Community conservation expert Charu Mishra joined us for September's social media takeover, with news of his project protecting snow leopards in the Himalayas.
For over 20 years, Dr Charudutt Mishra has been a champion for snow leopards in the high Himalayas and other mountains of South and Central Asia. WFN is proud to have been a part of his conservation journey for 15 of those years, through a Whitley Gold Award in 2005 and several rounds of Continuation Funding since.
Executive Director of the Snow Leopard Trust, Charu has become a world leader in community-based conservation; you can read the key principles he has developed for community engagement here. Charu’s work has impacted the future for snow leopards across their global range of 12 countries, from his home-patch in India to the vast mountains of Mongolia.
As well as catching up on our Q&A below, watch our live chat with Charu here.
Q1. What inspired you to pursue a career in conservation?
A friend, and village elder, once told to me how his people, living at the margins of existence, didn’t have the ability to conserve snow leopards and wolves. My effort since has been to help build that ability.
Q2. What was your first experience WITH A SNOW LEOPARD like?
It came after 10 years of roaming the high Himalayas. I’d just survived a fall into a rocky, ice cold river. Climbing up a steep gorge, I scanned the opposite slopes habitually with my binoculars. Suddenly, a rock moved, and there it was.
Q3. What do you love most about the SNOW LEOPARD?
It’s near spiritual existence and abilities. You rarely ever see it, and yet, it’s such a constant part of mountain peoples’ lives. One may think nothing on four legs could negotiate that Himalayan cliff face, and yet, the cat navigates the precipices with ease, even hunts in them.
Q4. What is the main threat facing the SNOW LEOPARD?
Chronic threats include retaliatory killing when snow leopards kill livestock, loss of prey populations, poaching and illegal wildlife trade. Climate change, globalisation, mining and economies of scale threaten to create new challenges, including habitat loss and fragmentation, and emerging infectious diseases.
Q5. Why is it so important that we protect SNOW LEOPARDS?
Because without them, our planet would be much poorer. They symbolise the health of Asia’s mountains, watch over its water towers, and are an icon of strength and skill. We owe them to our future generations.
Q6. What is the project achievement you’re most proud of so far?
Our partner local communities taking stewardship of snow leopards, and not allowing others to harm them or their prey. These are the same communities that once viewed snow leopards as vermin.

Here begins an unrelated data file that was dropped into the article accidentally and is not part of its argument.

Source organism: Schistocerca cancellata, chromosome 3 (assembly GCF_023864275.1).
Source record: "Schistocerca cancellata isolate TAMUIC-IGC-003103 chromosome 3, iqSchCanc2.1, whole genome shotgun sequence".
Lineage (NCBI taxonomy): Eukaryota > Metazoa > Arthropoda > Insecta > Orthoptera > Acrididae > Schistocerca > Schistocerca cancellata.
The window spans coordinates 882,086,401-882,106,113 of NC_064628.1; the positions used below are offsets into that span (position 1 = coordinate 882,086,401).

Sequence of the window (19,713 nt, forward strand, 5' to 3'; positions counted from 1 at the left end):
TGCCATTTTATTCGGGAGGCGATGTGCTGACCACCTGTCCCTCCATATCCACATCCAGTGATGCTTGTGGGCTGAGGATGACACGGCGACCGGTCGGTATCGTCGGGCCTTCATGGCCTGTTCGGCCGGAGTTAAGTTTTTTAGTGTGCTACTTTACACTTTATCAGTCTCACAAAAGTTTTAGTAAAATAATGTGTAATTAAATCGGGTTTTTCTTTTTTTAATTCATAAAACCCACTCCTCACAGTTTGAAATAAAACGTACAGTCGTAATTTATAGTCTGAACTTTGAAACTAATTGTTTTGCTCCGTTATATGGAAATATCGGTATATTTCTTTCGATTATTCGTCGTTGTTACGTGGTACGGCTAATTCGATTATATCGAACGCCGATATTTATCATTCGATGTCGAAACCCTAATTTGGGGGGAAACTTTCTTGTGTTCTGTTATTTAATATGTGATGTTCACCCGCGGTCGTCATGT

Q7. What is the biggest challenge you are facing right now?
Ecologically unsustainable economic and infrastructural development in snow leopard habitats. The development model in their habitats must move away from economies of exploitation and scale.
Q8. How has your relationship with wfn impacted you and your project?
WFN has been an incredible ally of snow leopards since I first received the Whitley Gold Award in 2005. It has enabled us to create national conservation policies and international alliances, enabled expansion of conservation partner communities, helped create conservation capacity and leadership…the list goes on. Today, WFN is supporting a highly ambitious initiative – an alternative economic development paradigm we that we call conservation for development. We will trial snow leopard-friendly cashmere production that supports livelihoods in 10 communities.
Q9. How has/is COVID-19 affecting you and your project?
On the one hand, it has caused setbacks, necessitated budget cuts, and created worries about the safety of our staff and partner communities. On the other, we are using it as an opportunity to reflect on the work so far, undertake strategic planning exercises, and also learn lessons on how we can work more efficiently and reduce our negative impacts on the planet.
Q10. Describe a normal day for you…
When in the field, there are long hikes during the day and equally long discussions with community partners in the evenings. When at home, I’m available to support our incredible staff and teams of conservationists that are distributed across multiple countries. And of course, it involves being there for the little menagerie that is my family, and running a few miles each day.
Q11. What can the public do to help your mission?
You can also sign and share a petition we recently launched, calling on leaders from the snow leopard range countries to strengthen conservation efforts and minimise disease transmission between wildlife and people.
The COVID-19 pandemic is a truly global tragedy that reminds us that we are all intricately connected.
Snow leopards inhabit some of the last great mountain strongholds on earth, but these mountains are not removed from the global pandemic nor the risk of future outbreaks.
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